About ESP NoHo Gin
“We’re willing to bet that most people love gin; they just don’t know it yet,” says Jake Sawabini, founder and master distiller of Empire Spirits Project. With more than a decade of experience in fine dining, including tenure at the iconic WD-50 on Clinton Street in New York City, Sawabini wanted to bring the experimental attitude he learned in the kitchen into the wine and spirits arena. “While I love the classic London Dry Gin, there are probably enough people making it already,” says Sawabini. And so the idea for Empire Spirits Project was born.
Three years and hundreds of recipes later, Sawabini has finally perfected his own, unique breed of gin. Empire Spirits Project’s mission is to show that there can be more to gin than just juniper; Sawabini executes on this idea by pairing different botanicals to create novel flavor profiles in his ESP Gins.
ESP American Beauty Gin incorporates rose, cinnamon and ginger into its mix of botanicals, resulting in an outstandingly light and floral spirit. Traditional notes of juniper and coriander appear on the nose, which quickly transitions into striking notes of cinnamon sticks and ginger candy on the palate. The finish, with hints of rose petals and lemon, is delicate and long-lasting.
ESP Noho Gin blends exotic botanicals from across the globe — first distilled with juniper, the gin is then infused with copious amounts of saffron. The nose is heady, with sweet spice notes leading to a palate filled with chamomile, pine and citrus. The beautiful finish is accented by orange peel and masala.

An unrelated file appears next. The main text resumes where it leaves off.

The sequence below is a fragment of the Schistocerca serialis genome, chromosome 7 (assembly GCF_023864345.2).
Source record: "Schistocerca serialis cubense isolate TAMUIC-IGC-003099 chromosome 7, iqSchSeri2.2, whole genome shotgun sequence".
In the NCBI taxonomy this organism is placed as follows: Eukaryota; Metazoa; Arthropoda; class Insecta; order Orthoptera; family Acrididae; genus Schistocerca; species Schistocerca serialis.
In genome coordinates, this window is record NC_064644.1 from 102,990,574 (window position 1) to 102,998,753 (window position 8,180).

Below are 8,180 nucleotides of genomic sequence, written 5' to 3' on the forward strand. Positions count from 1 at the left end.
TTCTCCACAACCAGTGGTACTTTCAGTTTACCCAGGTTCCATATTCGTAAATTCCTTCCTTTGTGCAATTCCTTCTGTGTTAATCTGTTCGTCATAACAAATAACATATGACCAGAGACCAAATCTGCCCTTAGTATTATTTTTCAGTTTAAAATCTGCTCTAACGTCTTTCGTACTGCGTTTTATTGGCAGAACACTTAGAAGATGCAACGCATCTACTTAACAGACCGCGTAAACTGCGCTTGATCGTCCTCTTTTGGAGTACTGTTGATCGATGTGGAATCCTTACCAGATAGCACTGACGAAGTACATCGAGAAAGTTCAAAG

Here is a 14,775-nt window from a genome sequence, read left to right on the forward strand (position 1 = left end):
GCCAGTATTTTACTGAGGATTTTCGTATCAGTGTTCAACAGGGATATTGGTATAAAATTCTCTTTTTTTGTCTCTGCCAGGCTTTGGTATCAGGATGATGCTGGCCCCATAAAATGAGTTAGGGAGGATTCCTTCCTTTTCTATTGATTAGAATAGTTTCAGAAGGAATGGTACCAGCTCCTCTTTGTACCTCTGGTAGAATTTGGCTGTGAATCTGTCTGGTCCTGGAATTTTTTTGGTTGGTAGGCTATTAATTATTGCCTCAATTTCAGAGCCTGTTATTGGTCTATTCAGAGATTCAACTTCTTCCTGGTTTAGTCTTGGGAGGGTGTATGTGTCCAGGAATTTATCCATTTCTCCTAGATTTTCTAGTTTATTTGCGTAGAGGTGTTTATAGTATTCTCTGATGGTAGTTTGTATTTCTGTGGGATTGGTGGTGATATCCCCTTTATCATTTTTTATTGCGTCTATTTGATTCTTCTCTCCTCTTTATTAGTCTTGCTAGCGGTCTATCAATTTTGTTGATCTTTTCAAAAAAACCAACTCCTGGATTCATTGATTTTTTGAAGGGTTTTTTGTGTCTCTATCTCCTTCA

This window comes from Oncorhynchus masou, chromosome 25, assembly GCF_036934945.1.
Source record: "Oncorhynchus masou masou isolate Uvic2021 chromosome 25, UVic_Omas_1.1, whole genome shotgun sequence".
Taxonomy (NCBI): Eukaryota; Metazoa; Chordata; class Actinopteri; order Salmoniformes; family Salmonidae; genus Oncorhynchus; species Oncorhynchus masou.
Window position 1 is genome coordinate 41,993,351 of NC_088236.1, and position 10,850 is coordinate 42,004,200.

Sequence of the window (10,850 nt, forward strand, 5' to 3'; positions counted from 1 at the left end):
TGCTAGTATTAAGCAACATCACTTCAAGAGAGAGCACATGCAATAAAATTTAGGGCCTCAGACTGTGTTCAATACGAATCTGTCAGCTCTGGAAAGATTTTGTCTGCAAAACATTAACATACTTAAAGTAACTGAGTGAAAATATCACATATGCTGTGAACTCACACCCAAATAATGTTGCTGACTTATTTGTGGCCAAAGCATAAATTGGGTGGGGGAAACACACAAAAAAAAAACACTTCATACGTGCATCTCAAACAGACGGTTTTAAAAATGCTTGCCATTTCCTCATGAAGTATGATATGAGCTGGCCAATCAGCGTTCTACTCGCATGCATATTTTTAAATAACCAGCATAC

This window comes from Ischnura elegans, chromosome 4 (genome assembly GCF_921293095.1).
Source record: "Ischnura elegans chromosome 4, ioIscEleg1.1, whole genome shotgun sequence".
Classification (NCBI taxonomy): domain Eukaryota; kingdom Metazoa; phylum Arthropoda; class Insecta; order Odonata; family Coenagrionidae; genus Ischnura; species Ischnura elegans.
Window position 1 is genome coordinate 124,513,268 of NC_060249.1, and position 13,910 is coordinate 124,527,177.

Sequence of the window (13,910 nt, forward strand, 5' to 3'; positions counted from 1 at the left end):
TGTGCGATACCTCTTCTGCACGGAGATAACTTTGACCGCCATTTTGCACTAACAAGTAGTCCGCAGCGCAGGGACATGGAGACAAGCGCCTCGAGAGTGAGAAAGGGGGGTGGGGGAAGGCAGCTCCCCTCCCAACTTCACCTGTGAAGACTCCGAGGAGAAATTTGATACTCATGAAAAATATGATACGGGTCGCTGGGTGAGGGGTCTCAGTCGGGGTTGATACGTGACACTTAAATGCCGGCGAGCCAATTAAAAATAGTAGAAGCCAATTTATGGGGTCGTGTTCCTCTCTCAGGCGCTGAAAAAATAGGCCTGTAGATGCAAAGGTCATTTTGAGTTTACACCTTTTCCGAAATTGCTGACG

ESP Smoked Gin matches notes of juniper with an innovative, intense applewood smoke that appears on the nose as well as throughout the body. Paired with notes of caraway seeds and ground peppercorn on the palate, this gin has a memorable finish that is unlike anything else on the market.
Each bottle of ESP Gin comes in a distinctive, matte black bottle that has been wax-sealed by hand. Pick up yours today!
According to Winston Churchill, "The gin and tonic has saved more Englishmen's lives and minds than all the doctors in the Empire," referring to the British officers using it to treat malaria in India.
Initially made for medicinal purposes, gin gets most of its flavor from the juniper berries added after the distillation process. It sure has come a long way from the Middle Ages, with the introduction of new botanicals, fruits, and spices, bringing it closer to people of all flavor varieties.
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